After bandsawing I doubled-down on my half-assedness (achieving overall full-assedness) and brought it to finally shape with a spindle sander instead of using a router with a bearing to follow the exact shape of the stock insert. I guess I just wanted to see how well I could do it freehand and frankly I just like playing with the spindle sander as it’s just one of those tools you can get into a zone on…. especially with that woooo-waaaa, woooo-waaa sound that I find so soothing (yes, I just dropped some onomatopoeia on ya… and how come that sounds dirty?). I’m half tempted to replace my white noise machine in my bedroom with this sander.

This is where I cut the kerf in exactly the same way as I did previously. They say it’s a sign of intelligence to repeat things that don’t work with the expectation of a different outcome (still waiting for my invite Mensa… hint, hint). My table saw was kind of enough to make sure I got the message this time by tossing the insert back at me… I think I even heard it say “No soup for you!” at the same moment. I didn’t get the reference but was still offended. I finally grew a brain cell and carpet taped the new insert to the top of stock insert, clamped a board on top and proceeded to raise and lower the blade 418 times. The insert no longer grabs the blade.

Lastly I replaced the stock safety guard/splitter with a slightly more compact home made version.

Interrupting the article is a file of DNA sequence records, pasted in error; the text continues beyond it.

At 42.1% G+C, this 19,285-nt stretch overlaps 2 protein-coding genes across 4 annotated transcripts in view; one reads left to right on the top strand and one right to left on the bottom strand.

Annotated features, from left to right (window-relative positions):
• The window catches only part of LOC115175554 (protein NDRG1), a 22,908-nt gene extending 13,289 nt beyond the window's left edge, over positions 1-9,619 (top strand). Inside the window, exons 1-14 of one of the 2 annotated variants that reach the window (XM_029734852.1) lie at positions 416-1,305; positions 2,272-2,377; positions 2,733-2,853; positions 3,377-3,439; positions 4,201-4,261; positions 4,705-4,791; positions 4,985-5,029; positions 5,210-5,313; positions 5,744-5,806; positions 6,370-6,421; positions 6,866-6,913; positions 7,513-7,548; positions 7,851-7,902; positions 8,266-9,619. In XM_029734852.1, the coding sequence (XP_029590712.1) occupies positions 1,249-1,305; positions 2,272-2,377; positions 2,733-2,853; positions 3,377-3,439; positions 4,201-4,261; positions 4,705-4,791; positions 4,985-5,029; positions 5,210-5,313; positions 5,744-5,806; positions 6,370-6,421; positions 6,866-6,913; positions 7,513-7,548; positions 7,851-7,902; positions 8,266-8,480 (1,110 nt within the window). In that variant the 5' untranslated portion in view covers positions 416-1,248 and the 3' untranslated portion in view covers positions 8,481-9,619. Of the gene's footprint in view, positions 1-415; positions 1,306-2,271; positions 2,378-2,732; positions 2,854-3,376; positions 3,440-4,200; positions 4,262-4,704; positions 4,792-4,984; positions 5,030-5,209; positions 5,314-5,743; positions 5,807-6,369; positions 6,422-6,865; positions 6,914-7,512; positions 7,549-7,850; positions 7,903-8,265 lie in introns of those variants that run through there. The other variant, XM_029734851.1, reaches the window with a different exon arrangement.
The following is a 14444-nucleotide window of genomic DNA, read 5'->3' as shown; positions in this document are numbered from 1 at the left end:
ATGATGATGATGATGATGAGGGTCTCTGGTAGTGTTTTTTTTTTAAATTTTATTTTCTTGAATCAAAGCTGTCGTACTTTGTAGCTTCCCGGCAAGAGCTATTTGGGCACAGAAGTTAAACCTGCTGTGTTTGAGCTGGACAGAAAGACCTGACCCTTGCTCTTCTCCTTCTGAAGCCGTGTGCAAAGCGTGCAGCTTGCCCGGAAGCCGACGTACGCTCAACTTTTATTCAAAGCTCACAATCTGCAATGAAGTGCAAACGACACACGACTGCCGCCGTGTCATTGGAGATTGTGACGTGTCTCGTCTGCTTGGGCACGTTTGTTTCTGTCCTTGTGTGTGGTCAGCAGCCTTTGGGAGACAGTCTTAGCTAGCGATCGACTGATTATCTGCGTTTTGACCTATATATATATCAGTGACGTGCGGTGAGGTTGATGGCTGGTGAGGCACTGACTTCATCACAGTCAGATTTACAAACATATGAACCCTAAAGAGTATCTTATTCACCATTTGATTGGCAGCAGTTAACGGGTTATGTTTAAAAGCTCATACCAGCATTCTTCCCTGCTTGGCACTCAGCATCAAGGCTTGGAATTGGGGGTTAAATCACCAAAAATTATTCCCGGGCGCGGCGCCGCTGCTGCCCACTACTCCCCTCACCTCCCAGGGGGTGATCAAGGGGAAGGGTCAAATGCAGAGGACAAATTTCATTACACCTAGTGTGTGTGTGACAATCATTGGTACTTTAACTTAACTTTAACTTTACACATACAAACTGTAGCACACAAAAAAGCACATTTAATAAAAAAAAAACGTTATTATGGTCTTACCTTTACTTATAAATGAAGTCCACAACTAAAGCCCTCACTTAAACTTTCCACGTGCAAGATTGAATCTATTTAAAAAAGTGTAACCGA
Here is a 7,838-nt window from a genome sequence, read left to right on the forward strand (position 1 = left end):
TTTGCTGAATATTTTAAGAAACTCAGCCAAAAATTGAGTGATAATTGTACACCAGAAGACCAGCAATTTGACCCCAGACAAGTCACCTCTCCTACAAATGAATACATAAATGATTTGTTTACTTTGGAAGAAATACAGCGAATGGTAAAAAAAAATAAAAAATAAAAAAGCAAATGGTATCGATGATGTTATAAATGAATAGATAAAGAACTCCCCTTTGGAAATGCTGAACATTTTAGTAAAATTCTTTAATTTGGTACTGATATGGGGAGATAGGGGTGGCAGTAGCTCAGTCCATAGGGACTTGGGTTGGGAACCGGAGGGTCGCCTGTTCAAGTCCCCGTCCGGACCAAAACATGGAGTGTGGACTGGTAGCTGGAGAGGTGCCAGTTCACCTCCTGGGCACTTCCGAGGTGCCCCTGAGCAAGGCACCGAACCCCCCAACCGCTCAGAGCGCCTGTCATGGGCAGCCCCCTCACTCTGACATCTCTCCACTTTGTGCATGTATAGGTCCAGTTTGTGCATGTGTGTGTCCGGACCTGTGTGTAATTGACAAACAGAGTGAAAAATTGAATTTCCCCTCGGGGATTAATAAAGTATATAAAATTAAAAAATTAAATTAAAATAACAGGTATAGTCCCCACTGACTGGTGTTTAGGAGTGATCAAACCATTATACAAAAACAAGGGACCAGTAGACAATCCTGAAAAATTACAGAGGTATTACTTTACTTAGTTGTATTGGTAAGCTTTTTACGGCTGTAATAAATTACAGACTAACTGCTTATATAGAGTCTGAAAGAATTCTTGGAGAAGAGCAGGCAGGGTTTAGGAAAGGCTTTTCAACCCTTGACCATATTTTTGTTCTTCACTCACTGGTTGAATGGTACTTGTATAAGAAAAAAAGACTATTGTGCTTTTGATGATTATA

guardsplitter

For the short-term I’m going to use it. Shortly after making that decision, however, I found myself engaged in further debate of the idea. The conversation (with myself) went something like this: You know that you are still a relative newbie to this woodworking thing don’t you? Well, duh, your point being? Do you really want to always have the question in the back of your mind “is this insert going to blow up because I didn’t know what the hell I was doing” every time you use this inherently dangerous tool? No, no… you make a good point… and um… nice pants, by the way. Thanks! I didn’t think you noticed any more. [end scene] So with that I ordered a phenolic insert.

When I started writing this I was concerned that there wasn’t much to say about it and thus removed my tangent muzzle…. begs the question, overcompensate much??? Wait, are you talking to me again? Seriously?? You’re going to take a shot at me after I complimented you on your pants, wtf? [And with that I’ll take this conversation offline as it’s about to get heated up in here]

On a separate note, I think it’s time that I start educating my viewers with short educational videos covering the more complex and nuanced aspects of woodworking.  First up, how to properly chuck a bit:

How to chuck a drill bit. on Vimeo – Watch more Videos at Vodpod.

I will certainly endeavor to continue sharing my woodworking knowledge. Please be patient as I’m sure you can understand that these videos take considerable time to storyboard, shoot and produce. I mean getting the gaffer(me), key grip(me) and best boy(me) on the same page is a nightmare.

Categories: Power Tools Tags: